Maggots, fly strike
A couple of years ago I was told that there was a fledgling dove on the ground near my office and that flies had been crawling over her. I picked her up, took her home and did a quick check for injuries and fly eggs. I didn’t find any.
The next morning I checked her again before carrying out the rest of my morning chores , she was fine then but two hours later as I was about to leave for work I checked her yet again : This time her tail area was a heaving mass of maggots and pulpy half eaten flesh , some of the maggots were already entering her vent . She had her eyes closed , was gasping and visibly going into shock. I realised that the flies that had been seen crawling over her had laid their eggs at the base of the feather shafts and that she was being eaten alive.
Contrary to popular belief the maggots that you might find on a pigeon, dove or any other wild animal are neither harmless nor beneficial, nor do they feed only on necrotic flesh. They are deadly.
Flies will lay hundreds of eggs in damp areas and orifices of vulnerable animals. The eggs look like tiny grains of rice which hatch very quickly into maggots. Because of the sheer quantity of maggots they will immediately start to feed on both healthy and necrotic flesh whilst they produce large quantities of toxins and toxic waste. Failure to remove the maggots will lead to the death of the bird.
During hot weather we should examine any sick or injured birds that come into our care for fly eggs and remove them with tweezers, forceps or with a stiff brush like a nail brush. If the maggots are hatched they must be removed immediately because every second the damage to the healthy tissues will increase.
In this particular case I used sterile saline to flush as many of the maggots as I could off the dove and out of her, then picked off stragglers with eyebrow tweezers. I dosed her with Moxydectin to kill any that I had missed and gave her Metacam for the pain . I also treated her for shock by keeping her warm and giving her Hartmann’s Fluids because she was so close to dying. After that I put her on a course of antibiotics.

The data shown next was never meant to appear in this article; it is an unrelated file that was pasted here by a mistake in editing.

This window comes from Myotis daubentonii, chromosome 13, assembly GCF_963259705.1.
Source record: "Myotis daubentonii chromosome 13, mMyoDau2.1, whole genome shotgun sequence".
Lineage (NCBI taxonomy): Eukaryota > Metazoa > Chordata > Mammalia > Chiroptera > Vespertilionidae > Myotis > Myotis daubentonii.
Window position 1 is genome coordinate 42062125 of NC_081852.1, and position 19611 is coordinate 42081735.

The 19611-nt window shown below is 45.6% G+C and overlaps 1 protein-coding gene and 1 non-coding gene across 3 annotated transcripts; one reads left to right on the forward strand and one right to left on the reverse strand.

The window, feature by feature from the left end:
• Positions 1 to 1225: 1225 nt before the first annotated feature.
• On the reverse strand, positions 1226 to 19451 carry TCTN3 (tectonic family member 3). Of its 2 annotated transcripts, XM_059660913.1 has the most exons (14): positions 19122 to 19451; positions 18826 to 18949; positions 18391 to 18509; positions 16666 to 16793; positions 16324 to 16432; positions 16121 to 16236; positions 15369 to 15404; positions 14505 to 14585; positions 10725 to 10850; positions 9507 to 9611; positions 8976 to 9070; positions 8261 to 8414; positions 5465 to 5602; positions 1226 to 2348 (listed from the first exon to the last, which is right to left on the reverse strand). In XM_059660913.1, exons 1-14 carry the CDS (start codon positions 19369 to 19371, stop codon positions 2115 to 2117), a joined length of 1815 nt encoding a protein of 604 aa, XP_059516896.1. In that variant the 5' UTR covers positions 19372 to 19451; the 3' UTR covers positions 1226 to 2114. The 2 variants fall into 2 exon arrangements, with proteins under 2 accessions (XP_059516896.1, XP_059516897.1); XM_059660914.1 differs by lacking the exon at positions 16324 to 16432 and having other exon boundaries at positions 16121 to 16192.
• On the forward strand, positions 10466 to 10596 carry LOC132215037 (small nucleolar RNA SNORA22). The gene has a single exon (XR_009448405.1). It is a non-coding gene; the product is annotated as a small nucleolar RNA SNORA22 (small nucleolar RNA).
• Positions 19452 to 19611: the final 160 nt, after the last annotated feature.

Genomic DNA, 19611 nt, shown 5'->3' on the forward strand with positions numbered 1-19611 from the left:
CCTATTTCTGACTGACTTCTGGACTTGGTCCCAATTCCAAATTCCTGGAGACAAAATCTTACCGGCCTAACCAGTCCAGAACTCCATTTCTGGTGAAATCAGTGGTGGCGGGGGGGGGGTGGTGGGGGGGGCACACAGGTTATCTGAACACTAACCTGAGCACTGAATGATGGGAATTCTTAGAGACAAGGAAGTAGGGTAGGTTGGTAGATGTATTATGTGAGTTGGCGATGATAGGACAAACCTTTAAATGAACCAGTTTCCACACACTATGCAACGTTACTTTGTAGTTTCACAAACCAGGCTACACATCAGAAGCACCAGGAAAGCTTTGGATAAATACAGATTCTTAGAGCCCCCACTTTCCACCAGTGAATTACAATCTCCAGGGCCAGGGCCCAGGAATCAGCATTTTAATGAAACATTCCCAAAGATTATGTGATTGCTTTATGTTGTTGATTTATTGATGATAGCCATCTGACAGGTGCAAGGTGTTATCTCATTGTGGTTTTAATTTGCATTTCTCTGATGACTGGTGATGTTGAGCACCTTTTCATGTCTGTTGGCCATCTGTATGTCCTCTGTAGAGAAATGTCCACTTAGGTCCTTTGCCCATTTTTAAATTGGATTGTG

Later I found out that it is possible to make a solution that kills maggots by mixing 1 part Ivermectin to 9 parts of water and using it in small quantities directly on the maggots. It must be applied as soon as it is mixed and any of the solution that is left over must be discarded, because it is unstable.
The confusion about the effect of maggots on birds has been caused by the publicity given to Maggot Therapy, which is a different matter altogether. This involves using small quantities of sterile maggots from the greenbottle fly for the debridement of wounds. These particular maggots are necrophagous (they only eat necrotic flesh) and are applied in a clinical environment under medical supervision.
My dove lost a few tail feathers, all but one grew back. Other than that she made a full recovery and was released into my garden with two other rescued doves.